March 3 (Bloomberg) -- Puerto Rico is set to offer the biggest municipal-bond sale in almost two years. The planned $2.86 billion borrowing still won’t be enough to meet the demand of investors amid a historic slump in debt sales.
After the island’s credit rating was cut to junk last month, it will probably tailor the deal to non-traditional muni buyers such as hedge funds, said Chris Mier at Loop Capital Markets, Vikram Rai at Citigroup Inc. and Matt Fabian at Municipal Market Advisors. The commonwealth’s debt has traded at levels consistent with speculative grade since September as officials grapple with a shrinking economy.
That level of risk may not appeal to the individual buyers who own about 60 percent of the market, leaving their appetite unquenched after the slimmest slate of February borrowing on record. Excluding Puerto Rico, localities have scheduled about $5.5 billion of sales in the next 30 days, less than half the level of a year ago, data compiled by Bloomberg show. The issuance slump may prolong a stretch in which munis have beat company bonds and Treasuries.
“Puerto Rico is unique -- the traditional muni buyer probably won’t buy Puerto Rico and will still face the same technical factors of limited supply and continued demand,” said Gary Pollack, who oversees $6 billion of city and state debt as managing director in Deutsche Bank AG’s private-wealth unit in New York.
After the worst year for the $3.7 trillion municipal market since 2008, investors have returned, adding money to local-debt mutual funds in six of the past eight weeks, Lipper US Fund Flows data show. At the same time, bond sales in February dropped to about $14 billion, the skimpiest tally for the month since at least 2003, when Bloomberg data begin.
With the dearth of supply, state and city debt has gained 3.5 percent this year through Feb. 27, compared with about 2 percent for Treasuries and 2.9 percent for corporate securities, Bank of America Merrill Lynch data show. Benchmark 10-year munis yield 2.49 percent, the lowest since June, Bloomberg data show.
Municipalities typically boost bond sales in March, issuing about $31 billion on average, second only to June’s $32 billion. The supply spike has caused local debt to decline in March for five straight years, the longest streak of losses of any month, Bank of America data show.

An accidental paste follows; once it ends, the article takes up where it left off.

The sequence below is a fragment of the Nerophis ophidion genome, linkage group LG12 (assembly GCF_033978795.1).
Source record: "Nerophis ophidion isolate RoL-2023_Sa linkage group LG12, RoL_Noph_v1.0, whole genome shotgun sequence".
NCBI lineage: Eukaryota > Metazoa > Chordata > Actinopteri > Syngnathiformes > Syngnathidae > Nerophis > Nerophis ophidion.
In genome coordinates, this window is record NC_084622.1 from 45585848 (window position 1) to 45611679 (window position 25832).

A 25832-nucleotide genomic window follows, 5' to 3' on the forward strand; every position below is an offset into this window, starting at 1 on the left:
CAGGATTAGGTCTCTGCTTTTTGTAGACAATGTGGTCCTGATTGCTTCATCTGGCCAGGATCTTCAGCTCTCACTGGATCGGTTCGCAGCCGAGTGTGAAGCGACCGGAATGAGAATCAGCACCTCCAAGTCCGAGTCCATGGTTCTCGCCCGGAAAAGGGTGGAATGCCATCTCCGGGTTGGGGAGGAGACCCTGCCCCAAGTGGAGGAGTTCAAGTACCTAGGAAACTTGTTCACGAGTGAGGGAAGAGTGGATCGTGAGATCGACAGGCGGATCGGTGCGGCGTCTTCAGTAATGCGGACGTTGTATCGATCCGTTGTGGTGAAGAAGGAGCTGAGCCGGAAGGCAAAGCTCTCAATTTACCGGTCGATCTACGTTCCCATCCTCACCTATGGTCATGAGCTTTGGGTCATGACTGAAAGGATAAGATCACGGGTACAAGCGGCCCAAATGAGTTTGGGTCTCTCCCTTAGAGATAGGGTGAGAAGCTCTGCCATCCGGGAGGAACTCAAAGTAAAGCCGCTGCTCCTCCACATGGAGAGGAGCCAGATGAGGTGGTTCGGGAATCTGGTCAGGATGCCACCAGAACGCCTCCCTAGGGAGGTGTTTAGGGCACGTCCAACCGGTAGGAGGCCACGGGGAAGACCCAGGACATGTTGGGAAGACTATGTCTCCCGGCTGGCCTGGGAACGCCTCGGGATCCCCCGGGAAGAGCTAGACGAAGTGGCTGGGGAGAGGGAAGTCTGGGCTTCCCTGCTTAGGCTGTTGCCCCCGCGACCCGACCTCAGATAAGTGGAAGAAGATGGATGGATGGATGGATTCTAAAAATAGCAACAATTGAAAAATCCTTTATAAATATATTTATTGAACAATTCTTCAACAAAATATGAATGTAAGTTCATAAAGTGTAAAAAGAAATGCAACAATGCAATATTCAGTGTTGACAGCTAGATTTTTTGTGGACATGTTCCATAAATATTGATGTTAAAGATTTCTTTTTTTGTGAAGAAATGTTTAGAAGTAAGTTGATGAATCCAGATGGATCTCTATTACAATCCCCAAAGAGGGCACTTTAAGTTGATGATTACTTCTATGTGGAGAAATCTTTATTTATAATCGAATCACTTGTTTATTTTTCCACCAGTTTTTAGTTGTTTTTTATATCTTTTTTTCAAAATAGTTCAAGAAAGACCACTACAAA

The biggest planned sales this week include a $1.2 billion offering from the Texas Transportation Commission and $741 million of general obligations from Maryland.
Puerto Rico’s general-obligation sale is scheduled for this month, according to Moody’s Investors Service. At the $2.86 billion level that island officials announced last month, the deal would be the biggest since the Michigan Finance Authority issued about $2.9 billion in June 2012, Bloomberg data show.
Commonwealth lawmakers have been working on a bill authorizing as much as $3.5 billion of borrowing. At that size, it would be the largest offering since Illinois sold $3.7 billion of taxable debt in February 2011.
“There’s going to be a lot of crossover support for this deal” from buyers such as hedge funds, said Rai, a fixed-income strategist at Citigroup in New York. “It adds to the total tally of deals, but it’s not going to alleviate the scarcity of supply for the average muni investor.”
Puerto Rico has led a broad muni rally since commonwealth officials announced the planned offering last month. The bonds have gained 6 percent in 2014, according to Barclays Plc data.
General obligations maturing in July 2041 traded Feb. 28 with an average yield of 7.6 percent, the lowest since October and down from 8.35 percent on Feb. 4, when Standard & Poor’s lowered the island’s grade. The securities yielded about 5.07 percent a year ago.
Puerto Rico’s junk grades prohibit some investment-grade funds from adding debt from the island. OppenheimerFunds Inc., the largest holder of commonwealth securities, said last month that some of its funds have more speculative-grade holdings than prospectuses allow because of the rating cuts.
“The Puerto Rico deal is outside the typical supply-demand dynamic, and you can’t really count it against the rest of muni supply,” said Fabian, a managing director at Concord, Massachusetts-based Municipal Market Advisors. “It’ll help fill high-yield funds, but that’s a much more limited role.”
“This deal is coming through the muni market, but not necessarily to the market,” he said.
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